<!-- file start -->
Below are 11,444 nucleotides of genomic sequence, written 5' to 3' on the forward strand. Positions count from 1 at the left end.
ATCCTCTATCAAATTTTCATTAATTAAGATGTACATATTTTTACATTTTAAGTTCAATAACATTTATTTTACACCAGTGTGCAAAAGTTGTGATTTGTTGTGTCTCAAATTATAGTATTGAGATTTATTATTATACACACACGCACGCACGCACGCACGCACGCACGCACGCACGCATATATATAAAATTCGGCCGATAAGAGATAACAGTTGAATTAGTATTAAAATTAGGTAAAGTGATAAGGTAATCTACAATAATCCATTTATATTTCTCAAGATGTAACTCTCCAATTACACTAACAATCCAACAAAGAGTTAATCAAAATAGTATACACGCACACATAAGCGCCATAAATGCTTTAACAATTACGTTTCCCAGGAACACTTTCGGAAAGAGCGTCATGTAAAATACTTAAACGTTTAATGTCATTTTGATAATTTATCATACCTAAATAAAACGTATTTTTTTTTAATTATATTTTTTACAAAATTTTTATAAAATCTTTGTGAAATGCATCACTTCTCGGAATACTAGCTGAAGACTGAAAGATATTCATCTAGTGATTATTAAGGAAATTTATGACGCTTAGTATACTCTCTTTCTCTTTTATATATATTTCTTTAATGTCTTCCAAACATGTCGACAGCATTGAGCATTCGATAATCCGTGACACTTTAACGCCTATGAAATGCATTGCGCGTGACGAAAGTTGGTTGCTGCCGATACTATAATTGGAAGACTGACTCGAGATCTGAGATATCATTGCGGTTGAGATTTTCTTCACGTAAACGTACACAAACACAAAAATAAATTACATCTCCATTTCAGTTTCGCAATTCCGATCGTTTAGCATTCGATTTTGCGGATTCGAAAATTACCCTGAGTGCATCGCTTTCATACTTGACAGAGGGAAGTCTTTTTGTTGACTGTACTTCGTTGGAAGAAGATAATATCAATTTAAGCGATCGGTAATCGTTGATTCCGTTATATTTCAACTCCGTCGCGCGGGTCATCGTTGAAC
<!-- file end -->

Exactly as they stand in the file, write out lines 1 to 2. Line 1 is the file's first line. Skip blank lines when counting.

Below are 11,444 nucleotides of genomic sequence, written 5' to 3' on the forward strand. Positions count from 1 at the left end.
ATCCTCTATCAAATTTTCATTAATTAAGATGTACATATTTTTACATTTTAAGTTCAATAACATTTATTTTACACCAGTGTGCAAAAGTTGTGATTTGTTGTGTCTCAAATTATAGTATTGAGATTTATTATTATACACACACGCACGCACGCACGCACGCACGCACGCACGCACGCATATATATAAAATTCGGCCGATAAGAGATAACAGTTGAATTAGTATTAAAATTAGGTAAAGTGATAAGGTAATCTACAATAATCCATTTATATTTCTCAAGATGTAACTCTCCAATTACACTAACAATCCAACAAAGAGTTAATCAAAATAGTATACACGCACACATAAGCGCCATAAATGCTTTAACAATTACGTTTCCCAGGAACACTTTCGGAAAGAGCGTCATGTAAAATACTTAAACGTTTAATGTCATTTTGATAATTTATCATACCTAAATAAAACGTATTTTTTTTTAATTATATTTTTTACAAAATTTTTATAAAATCTTTGTGAAATGCATCACTTCTCGGAATACTAGCTGAAGACTGAAAGATATTCATCTAGTGATTATTAAGGAAATTTATGACGCTTAGTATACTCTCTTTCTCTTTTATATATATTTCTTTAATGTCTTCCAAACATGTCGACAGCATTGAGCATTCGATAATCCGTGACACTTTAACGCCTATGAAATGCATTGCGCGTGACGAAAGTTGGTTGCTGCCGATACTATAATTGGAAGACTGACTCGAGATCTGAGATATCATTGCGGTTGAGATTTTCTTCACGTAAACGTACACAAACACAAAAATAAATTACATCTCCATTTCAGTTTCGCAATTCCGATCGTTTAGCATTCGATTTTGCGGATTCGAAAATTACCCTGAGTGCATCGCTTTCATACTTGACAGAGGGAAGTCTTTTTGTTGACTGTACTTCGTTGGAAGAAGATAATATCAATTTAAGCGATCGGTAATCGTTGATTCCGTTATATTTCAACTCCGTCGCGCGGGTCATCGTTGAAC